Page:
Eddie Mabo Essay Flashcards Preview

Legal Studies Unit 2 > Eddie Mabo Essay > Flashcards

Flashcards in Eddie Mabo Essay Deck (5)
Loading flashcards...

Who was Eddie Mabo?

- He was an Indigenous Australian who dedicated his life to fight for the land rights of his people.
- He was the fifth child of Robert and Poipe Sambo.
- He was born on Murray Island on 29 June 1936.
- His mother died shortly after he was born; was adopted by Benny and Maiga Mabo.
- 5 months prior to the High Court decision (which was in his favour), Mabo died on 21 January 1992.


Explain the High Court's decision in the Mabo case. How did the Commonwealth Parliament respond?

- The High Court decided that Eddie Mabo won the case by a majority vote of six to one, with Justice Dawson voting against Mabo.
- The decision found that under Australian law, Indigenous people have rights to land, that these rights had existed before colonisation and still exist (otherwise known as native title).
- This finding eradicated the principle of Terra Nullius from Australian law, as it was ruled that Australia was not empty/uncivilised when Captain Cook arrived in 1788.
- The case had a profound effect on the Commonwealth Parliament, as it sparked intense political debate.
- The Commonwealth Parliament responded by passing the 'Native Title Act' in December 1993 which ultimately confirmed the Mabo decision and established the Native Title Tribunal.


Explain the High Court's decision in the Wik Case. How did the Commonwealth Parliament respond?

- In 1996, the High Court ruled that native title rights could coexist with the rights of pastoralists (cattle and sheep farmers) on cattle and sheep stations.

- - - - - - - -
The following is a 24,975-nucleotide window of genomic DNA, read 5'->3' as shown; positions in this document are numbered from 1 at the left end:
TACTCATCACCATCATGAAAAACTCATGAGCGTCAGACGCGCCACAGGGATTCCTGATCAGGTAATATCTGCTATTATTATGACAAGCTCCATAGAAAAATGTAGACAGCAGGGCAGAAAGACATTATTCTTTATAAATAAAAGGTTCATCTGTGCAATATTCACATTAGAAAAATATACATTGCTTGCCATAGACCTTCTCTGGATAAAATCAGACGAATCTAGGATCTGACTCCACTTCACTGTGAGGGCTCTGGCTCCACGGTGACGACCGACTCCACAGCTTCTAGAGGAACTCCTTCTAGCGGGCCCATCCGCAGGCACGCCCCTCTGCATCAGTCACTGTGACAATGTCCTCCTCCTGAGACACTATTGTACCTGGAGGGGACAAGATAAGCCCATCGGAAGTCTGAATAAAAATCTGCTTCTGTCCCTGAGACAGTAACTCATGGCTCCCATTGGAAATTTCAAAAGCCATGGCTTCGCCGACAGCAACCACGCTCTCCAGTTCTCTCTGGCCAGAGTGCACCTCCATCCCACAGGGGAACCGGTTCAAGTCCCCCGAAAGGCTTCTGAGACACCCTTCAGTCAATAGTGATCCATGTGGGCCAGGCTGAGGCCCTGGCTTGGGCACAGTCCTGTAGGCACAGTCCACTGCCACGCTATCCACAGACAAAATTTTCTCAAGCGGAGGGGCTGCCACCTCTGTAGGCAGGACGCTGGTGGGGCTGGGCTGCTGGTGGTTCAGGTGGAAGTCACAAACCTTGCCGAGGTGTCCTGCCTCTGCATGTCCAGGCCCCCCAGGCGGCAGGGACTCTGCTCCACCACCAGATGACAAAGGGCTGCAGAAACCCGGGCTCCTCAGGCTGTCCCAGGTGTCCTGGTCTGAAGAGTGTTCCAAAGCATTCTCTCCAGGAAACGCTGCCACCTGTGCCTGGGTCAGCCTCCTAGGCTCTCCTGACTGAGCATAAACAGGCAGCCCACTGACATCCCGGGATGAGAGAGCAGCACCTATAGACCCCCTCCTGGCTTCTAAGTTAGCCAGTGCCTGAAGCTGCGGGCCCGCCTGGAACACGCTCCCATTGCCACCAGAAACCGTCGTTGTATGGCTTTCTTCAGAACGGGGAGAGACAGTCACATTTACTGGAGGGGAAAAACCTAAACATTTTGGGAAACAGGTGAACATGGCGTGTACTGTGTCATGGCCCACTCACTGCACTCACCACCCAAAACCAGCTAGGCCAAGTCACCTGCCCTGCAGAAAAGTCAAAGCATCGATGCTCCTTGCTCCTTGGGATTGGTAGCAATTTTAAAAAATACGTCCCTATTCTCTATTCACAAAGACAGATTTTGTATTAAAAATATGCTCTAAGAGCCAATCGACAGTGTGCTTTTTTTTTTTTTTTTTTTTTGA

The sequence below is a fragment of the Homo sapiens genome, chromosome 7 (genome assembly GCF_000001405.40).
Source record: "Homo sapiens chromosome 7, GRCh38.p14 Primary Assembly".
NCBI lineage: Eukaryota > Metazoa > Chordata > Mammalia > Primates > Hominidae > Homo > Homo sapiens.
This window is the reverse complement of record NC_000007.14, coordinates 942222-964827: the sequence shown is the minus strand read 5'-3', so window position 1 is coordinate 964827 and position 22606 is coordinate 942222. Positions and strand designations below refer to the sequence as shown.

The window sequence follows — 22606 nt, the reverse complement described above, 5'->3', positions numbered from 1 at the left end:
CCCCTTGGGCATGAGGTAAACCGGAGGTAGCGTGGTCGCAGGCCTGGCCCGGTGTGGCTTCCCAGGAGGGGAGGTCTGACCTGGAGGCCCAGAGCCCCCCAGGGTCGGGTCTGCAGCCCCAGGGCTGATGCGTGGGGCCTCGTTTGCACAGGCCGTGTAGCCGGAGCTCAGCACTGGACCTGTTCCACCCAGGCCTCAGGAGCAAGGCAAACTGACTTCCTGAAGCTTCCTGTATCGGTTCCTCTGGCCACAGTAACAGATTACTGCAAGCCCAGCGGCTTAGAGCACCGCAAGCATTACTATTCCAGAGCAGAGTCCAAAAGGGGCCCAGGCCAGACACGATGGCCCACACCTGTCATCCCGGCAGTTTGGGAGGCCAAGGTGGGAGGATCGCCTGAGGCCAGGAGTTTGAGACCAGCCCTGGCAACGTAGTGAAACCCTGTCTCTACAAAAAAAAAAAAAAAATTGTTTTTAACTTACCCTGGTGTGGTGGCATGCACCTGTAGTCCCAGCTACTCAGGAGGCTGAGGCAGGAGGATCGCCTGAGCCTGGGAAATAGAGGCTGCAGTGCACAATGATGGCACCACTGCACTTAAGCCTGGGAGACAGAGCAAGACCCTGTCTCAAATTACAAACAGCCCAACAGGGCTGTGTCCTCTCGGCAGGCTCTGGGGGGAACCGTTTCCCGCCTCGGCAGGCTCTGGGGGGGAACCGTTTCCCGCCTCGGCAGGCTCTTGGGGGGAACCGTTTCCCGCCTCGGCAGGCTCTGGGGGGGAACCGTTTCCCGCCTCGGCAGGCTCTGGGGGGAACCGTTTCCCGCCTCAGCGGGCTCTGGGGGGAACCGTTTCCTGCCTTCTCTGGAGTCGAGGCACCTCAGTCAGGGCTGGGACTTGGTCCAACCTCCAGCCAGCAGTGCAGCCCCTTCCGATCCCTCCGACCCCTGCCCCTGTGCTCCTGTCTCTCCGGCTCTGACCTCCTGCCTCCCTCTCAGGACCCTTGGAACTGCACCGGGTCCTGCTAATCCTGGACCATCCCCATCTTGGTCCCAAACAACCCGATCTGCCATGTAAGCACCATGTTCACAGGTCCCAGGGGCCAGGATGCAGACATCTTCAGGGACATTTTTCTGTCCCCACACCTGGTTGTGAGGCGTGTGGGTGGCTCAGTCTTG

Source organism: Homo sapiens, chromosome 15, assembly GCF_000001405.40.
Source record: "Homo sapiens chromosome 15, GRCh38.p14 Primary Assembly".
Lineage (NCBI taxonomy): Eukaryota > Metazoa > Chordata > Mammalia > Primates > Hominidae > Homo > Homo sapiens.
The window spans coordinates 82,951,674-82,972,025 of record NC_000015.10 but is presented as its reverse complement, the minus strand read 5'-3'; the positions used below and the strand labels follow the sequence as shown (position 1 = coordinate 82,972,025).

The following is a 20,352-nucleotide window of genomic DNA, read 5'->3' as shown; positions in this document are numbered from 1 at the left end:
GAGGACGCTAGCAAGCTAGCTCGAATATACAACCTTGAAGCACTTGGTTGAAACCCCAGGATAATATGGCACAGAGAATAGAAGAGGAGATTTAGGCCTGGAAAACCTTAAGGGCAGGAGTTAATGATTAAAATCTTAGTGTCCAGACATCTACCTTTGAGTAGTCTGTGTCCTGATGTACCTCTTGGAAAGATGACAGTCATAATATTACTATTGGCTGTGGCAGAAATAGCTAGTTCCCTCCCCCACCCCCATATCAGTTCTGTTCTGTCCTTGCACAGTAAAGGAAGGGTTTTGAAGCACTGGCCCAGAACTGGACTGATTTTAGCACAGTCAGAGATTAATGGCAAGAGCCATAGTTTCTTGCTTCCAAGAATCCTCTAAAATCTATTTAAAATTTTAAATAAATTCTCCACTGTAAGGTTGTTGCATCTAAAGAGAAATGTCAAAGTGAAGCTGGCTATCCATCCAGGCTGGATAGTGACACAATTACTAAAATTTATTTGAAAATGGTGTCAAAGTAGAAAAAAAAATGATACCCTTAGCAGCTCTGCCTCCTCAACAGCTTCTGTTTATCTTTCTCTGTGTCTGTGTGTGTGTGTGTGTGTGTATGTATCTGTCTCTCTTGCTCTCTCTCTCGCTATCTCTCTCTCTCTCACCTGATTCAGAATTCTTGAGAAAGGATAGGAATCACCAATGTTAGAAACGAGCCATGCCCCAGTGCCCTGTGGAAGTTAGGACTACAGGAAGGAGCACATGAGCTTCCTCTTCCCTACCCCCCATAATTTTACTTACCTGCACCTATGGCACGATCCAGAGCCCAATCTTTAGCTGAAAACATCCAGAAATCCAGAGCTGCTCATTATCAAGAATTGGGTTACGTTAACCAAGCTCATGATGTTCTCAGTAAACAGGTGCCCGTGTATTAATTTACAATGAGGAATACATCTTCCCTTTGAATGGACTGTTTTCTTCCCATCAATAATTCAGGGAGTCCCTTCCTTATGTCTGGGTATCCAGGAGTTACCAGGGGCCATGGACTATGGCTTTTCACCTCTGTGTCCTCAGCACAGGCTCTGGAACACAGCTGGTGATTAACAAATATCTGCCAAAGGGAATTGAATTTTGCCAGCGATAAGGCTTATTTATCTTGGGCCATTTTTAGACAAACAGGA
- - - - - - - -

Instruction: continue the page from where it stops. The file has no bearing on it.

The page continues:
- However, when in conflict, the pastoralists' rights would prevail over Indigenous Australians'.
- The High Court decided to allow pastoral leases to continue to form a part of Australian law because they were initially made to meet the needs of the pastoral industry.
- The Commonwealth Parliament responded by passing the 'Native Title Amendment Act (1998)', which contained a 19 point plan for native title.
- The plan effectively extinguished native title on pastoral leases, as well as on other types of landholdings such as Crown land, waterways and airspace.
- The Native Title Act is still being modified to this day to ensure the fair treatment of all Indigenous Australians ( to reverse the effects of Acts such as the Native Title Amendment Act).


Describe the conflicting attitudes towards native title that existed before and after the Mabo decision.

- The majority of white Australians believed that native title should not have existed partially due to the fact that they believed 'terra nullius' had existed, and also due to the prospect of admitting that the early settlers had mistreated the Aborigines (as well as continued mistreatment to this day).
- Consequently, Indigenous Australians managed to find their voice - specifically due to the influence of people such as Eddie Mabo and Charles Perkins (who took part in the Freedom Ride).
- Sections of the mining and pastoral industries, and conservative politicians were outraged by the 1992 Mabo decision, attempting to (unsuccessfully)overturn the decision by way of legislation.
- In 2004, a survey found that almost 50% of respondents believed that Indigenous Australian land rights had gone too far (these people were typically of the working class background with fewer years of education).
- From 1996 to 2010, the proportion of Australian voters who believed Aborigines' land rights were excessive fell from 61% to 35%


What are rights? How did the Mabo case change the rights of Indigenous people?

- Rights are entitlements or permissions, usually of legal or moral nature. Rights are of vital importance in how people conduct their lives, and in the fields of law and ethics.
The Mabo Case changed the rights of Indigenous people by:
-> Allowing Aboriginal and Torres Strait Islander people who maintained a connection with their land to have a right to their land (through native title).
-> Causing future changes in the way the government recognised the land rights of Indigenous people, as well as the rights in general of Aboriginal and Torres Strait Islanders (National Aboriginal/Torres Strait Islander Land Fund was established in 1993).